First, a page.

A six year study to search for phenomena such as supernovae and galaxy clusters that could help scientists calculate how fast the Universe is expanding, has instead discovered 461 new objects in the outer Solar System.
Found as part of the Dark Energy Survey (DES), which as its name suggests is designed to help uncover the nature of dark energy, these objects are among a population of small bodies that orbit beyond Neptune called trans-Neptunian objects (TNOs).
TNOs are classed as minor or dwarf planets and indeed Pluto is now considered a TNO, as is Eris, the second-largest known dwarf planet in the Solar System.
For comparison, Eris, like Pluto, is a little smaller than Earth's Moon. In fact, Eris has a very small moon of its own called Dysnomia.
The term TNO is used interchangeably with KBO, which stands for Kuiper Belt Object; the only difference is their distance from the Sun.
Both types though are thought to be rocky or icy leftovers that did not combine to form the more-massive and larger bodies seen today, so observing and mapping TNOs gives scientists a window into processes in the early Solar System.
There are estimated to be perhaps 70,000 TNOs, each at least 100 kilometres across, but so far only a few thousand have been detected. The 461 detected by the DES team will help boost those numbers.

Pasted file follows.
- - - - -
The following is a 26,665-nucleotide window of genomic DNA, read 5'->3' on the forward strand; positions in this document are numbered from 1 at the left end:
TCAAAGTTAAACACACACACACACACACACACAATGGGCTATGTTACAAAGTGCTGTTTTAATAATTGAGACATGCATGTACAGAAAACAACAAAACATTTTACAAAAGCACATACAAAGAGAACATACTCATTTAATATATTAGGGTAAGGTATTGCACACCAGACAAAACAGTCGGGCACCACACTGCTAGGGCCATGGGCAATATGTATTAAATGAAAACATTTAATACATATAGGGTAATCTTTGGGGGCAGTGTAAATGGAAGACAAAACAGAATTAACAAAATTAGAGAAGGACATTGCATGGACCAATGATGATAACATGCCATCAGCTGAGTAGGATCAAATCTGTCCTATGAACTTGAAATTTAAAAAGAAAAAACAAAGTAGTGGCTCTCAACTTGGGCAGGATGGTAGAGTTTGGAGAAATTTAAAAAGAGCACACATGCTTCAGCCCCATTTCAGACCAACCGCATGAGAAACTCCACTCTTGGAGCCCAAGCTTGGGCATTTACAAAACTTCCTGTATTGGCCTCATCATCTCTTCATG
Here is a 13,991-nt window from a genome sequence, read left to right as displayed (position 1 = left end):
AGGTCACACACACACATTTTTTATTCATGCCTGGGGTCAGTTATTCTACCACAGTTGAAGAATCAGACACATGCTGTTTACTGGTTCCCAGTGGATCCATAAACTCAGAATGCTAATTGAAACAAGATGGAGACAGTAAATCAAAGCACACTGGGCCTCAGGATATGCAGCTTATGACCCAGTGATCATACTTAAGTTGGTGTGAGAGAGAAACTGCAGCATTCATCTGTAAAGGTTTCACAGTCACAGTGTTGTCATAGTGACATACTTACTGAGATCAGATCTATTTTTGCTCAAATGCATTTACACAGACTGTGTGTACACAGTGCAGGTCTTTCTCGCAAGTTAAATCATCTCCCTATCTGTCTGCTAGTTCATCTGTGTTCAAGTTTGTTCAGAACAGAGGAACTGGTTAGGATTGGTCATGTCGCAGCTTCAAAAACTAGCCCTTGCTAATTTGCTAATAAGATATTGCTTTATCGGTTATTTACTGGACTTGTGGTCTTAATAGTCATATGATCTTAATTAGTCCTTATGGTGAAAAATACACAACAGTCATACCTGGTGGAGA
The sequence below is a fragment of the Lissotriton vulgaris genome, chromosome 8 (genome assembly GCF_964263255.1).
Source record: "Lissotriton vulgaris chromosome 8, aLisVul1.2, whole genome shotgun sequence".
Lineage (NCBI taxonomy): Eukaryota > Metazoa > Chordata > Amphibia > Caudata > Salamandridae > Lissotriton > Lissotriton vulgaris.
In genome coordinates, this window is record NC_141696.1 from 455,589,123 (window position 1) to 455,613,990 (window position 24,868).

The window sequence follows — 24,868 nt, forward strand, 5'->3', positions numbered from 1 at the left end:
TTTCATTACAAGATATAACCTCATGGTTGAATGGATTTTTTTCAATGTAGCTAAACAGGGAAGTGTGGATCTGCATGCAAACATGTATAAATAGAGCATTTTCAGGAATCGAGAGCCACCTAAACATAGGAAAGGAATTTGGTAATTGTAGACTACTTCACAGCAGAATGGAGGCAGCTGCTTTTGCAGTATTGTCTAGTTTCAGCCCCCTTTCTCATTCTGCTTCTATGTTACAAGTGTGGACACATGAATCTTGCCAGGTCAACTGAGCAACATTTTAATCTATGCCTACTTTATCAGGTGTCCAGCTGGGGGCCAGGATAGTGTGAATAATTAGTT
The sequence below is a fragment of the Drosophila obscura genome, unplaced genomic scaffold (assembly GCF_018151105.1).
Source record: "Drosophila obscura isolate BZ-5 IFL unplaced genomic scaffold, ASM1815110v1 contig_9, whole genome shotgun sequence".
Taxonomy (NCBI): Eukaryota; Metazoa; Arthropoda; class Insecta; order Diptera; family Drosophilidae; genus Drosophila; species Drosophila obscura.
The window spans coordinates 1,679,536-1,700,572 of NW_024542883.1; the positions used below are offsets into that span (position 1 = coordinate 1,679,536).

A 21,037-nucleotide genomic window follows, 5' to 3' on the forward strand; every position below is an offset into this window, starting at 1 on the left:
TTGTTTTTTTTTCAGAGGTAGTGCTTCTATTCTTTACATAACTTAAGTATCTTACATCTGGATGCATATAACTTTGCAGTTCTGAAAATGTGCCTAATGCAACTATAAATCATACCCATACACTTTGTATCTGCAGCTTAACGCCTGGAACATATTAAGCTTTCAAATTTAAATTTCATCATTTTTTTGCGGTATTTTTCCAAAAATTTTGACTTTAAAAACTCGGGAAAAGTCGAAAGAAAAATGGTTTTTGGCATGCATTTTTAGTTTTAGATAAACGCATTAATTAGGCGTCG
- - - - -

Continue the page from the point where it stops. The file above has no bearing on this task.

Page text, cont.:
Led by Pedro Bernardinelli at the University of Pennsylvania, this is not the first time that this team has given us an insight into objects at the outer edges of the Solar System.
Last year the team found 300 minor planets including 139 new objects that were not previously published.
This time around the team have doubled the number of detections as initially 817 objects were observed in this latest study. However, as before, some of those were already known from past surveys.
Bernardinelli and colleagues new sweep of the skies though has thrown up a few new interesting objects, including nine new “extreme” TNOs, four new Neptune Trojans, several new objects with high inclinations and an Oort cloud comet named after its discoverers; C/2014 UN271 (Bernardinelli-Bernstein).
“The DES catalog represents a significant increase in the number of known dynamically detached objects, including new extreme and high-q TNOs, as well as objects in distant resonances or high inclinations, which are relevant to more detailed hypothesis of the formation of the outer Solar System”, the authors write in their paper.
This huge haul means that it is the second largest TNO catalogue from a single survey to date, as well as the largest catalogue with multi-band photometry, the authors add.
The new catalogue has been submitted for publication, and is available on preprint server arXiv.